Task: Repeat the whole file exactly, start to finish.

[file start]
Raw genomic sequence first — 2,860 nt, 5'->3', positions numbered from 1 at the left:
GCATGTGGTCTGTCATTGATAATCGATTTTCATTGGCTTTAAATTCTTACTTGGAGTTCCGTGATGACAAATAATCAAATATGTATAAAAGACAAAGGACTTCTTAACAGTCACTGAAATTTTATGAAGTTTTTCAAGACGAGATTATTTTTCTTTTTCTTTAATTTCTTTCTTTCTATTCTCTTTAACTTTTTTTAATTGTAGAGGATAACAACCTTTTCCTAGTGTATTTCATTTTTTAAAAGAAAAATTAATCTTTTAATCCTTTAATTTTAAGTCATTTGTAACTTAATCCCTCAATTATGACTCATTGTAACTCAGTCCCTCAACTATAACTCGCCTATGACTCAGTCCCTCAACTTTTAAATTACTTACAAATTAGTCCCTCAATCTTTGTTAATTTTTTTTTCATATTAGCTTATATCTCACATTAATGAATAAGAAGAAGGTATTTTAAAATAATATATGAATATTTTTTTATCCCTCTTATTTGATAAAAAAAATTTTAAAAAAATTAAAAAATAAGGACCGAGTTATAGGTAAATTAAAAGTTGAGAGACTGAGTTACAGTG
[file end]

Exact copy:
Raw genomic sequence first — 2,860 nt, 5'->3', positions numbered from 1 at the left:
GCATGTGGTCTGTCATTGATAATCGATTTTCATTGGCTTTAAATTCTTACTTGGAGTTCCGTGATGACAAATAATCAAATATGTATAAAAGACAAAGGACTTCTTAACAGTCACTGAAATTTTATGAAGTTTTTCAAGACGAGATTATTTTTCTTTTTCTTTAATTTCTTTCTTTCTATTCTCTTTAACTTTTTTTAATTGTAGAGGATAACAACCTTTTCCTAGTGTATTTCATTTTTTAAAAGAAAAATTAATCTTTTAATCCTTTAATTTTAAGTCATTTGTAACTTAATCCCTCAATTATGACTCATTGTAACTCAGTCCCTCAACTATAACTCGCCTATGACTCAGTCCCTCAACTTTTAAATTACTTACAAATTAGTCCCTCAATCTTTGTTAATTTTTTTTTCATATTAGCTTATATCTCACATTAATGAATAAGAAGAAGGTATTTTAAAATAATATATGAATATTTTTTTATCCCTCTTATTTGATAAAAAAAATTTTAAAAAAATTAAAAAATAAGGACCGAGTTATAGGTAAATTAAAAGTTGAGAGACTGAGTTACAGTG